Downtown Vancouver, 2011 (Vancouver Province)

The Red Mile: A True Example For Vancouver Rioters


It’s a shame that all Vancouver fans, as well as the city, have to be represented by such hooliganism. A lot of reports are saying there was a “organizational tone” to the rioting, meaning groups of people traveled to the city with intentions to stir up trouble. Police cars were torched, plenty of tear gas was deployed, downtown businesses were smashed and looted as countless people were injured and arrested. The scene looked like footage of a third-wold country revolting against its government. Fires blazed all around and the Vancouver skyline spewed smoke as if the city was just bombed. But really, there was no bombing or corrupt government. There was only massive disappointment over the Canucks’ most recent shortcoming. In reality, nothing changes in the lives of the fans after a loss, so it’s hard to understand why some of them would seek to cause so much long-term damage, not only to the city, but its reputation and pride. That core group of hooligans should be just as ashamed of themselves as real hockey fans around the world are of them.

In 2004 while The Calgary Flames battled the Tampa Bay Lighting for the Stanley Cup, the several block stretch of Calgary’s 17th Ave. was where the tens of thousands of fans would pour into after every game. It became infamously known as the red mile.  The atmosphere was always upbeat and reminiscent of a Canada Day celebration, only it happened every second night. One thing the red mile certainly was not known for was violence. With crowds upwards of 55,000, there was no looting, burning cars or tear gas. Yeah, sure there were isolated incidents fueled by too many Sattledome beers, but nothing that could hold a flame to what happened in downtown Vancouver on the evening of June 16, 2011.

Calgary Flames fans and Calgarians in general should take solace in the fact that their city was able to collectively celebrate its hockey team with such a sense of camaraderie and peacefulness. So one or two pairs of breasts were whipped out here and there. Sure, maybe a few f-bombs were dropped in front of children. And OK, maybe a few fans had to visit the hospital. But for the most part, the ‘sea of red’ kept the good vibes rolling and the police officers had to deploy minimal to no force. I don’t even think anyone thought about climbing street signs. Damn. And hey what do you know, the Flames faced the exact same Game 7, on-the-road situation as Vancouver did. They lost the game to boot. But it was nothing like downtown Vancouver. The Flames faithful more or less just felt lucky to have made it so far and were happy to be along for the ride. Everything else was a bonus.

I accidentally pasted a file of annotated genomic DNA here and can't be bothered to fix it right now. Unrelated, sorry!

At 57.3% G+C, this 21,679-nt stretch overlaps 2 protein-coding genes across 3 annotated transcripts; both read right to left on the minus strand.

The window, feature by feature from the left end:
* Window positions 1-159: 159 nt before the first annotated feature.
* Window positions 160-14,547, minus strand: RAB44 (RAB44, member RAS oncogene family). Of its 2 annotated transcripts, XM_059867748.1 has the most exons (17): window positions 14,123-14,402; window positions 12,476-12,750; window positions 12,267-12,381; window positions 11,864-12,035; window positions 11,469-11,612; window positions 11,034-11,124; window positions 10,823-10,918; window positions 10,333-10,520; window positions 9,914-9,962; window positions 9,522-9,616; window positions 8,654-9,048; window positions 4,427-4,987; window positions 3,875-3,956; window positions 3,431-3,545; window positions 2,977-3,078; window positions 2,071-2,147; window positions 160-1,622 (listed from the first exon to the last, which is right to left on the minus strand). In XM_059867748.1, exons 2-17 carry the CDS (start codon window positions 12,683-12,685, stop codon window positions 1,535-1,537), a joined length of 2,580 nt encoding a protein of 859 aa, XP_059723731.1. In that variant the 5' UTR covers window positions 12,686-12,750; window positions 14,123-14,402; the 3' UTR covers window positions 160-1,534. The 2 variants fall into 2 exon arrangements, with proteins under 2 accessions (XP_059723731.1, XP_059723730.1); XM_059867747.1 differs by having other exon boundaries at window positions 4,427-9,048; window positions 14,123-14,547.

Calgary's red mile in 2004

It really is inexplicable as to why they went so haywire in Vancouver. They did it in 94 when the Rangers won. Some have suggested that it’s just what Canucks fans do. I choose not to believe such insanity can be hardwired into the DNA of a fan. This is just what some human beings do. We’re a ridiculous species and some of us do ridiculous things. That is the best explanation there is out there at the moment. It’s all still hard to process

Click here for real-time coverage of the Vancouver riots, including photos and video, courtesy of The Vancouver Province. It really is powerful stuff.

 

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  • Ryan Patrick
  • miffed

    there’s nothing to destroy in calgary i’m guessing? cows would get tipped over and wagons set on fire? but don’t be surprised shd this pack of travelling wrecking crew decide to show up in your town during some big events and wreck havoc for the sake of starting a riot disguised as Calgary fans..you would then understand how we Vancouver fans feel.

  • miffed

    these thugs were all prepared to start a riot. they brought molotov cocktails with them, masks, home made explosives, steel bars. you can mostly tell them apart in those footage on tv. they mostly carry backpacks and have their faces covered. I don’t think they’re even from Vancouver. Anyways I’m just trying to hopefully change your perspective on this..it upsets me when to hear it said it’s Vancouver fans gone chaotic when it’s actually only a handful of them being drunk idiots joining the riot thugs thinking it’d be fun.

  • Ryan Patrick

    I completely agree that this is not a representation of all Vancouver fans. I addressed that in the piece. I did see enough video to see that there were MANY fans who contributed to the rioting and looting. I was by no means saying this is the fault of Vancouver fans collectively. Who am I to say what’s whose fault. I can only go by what I, and the rest of the world sees and reads. Thank you for taking the time to read.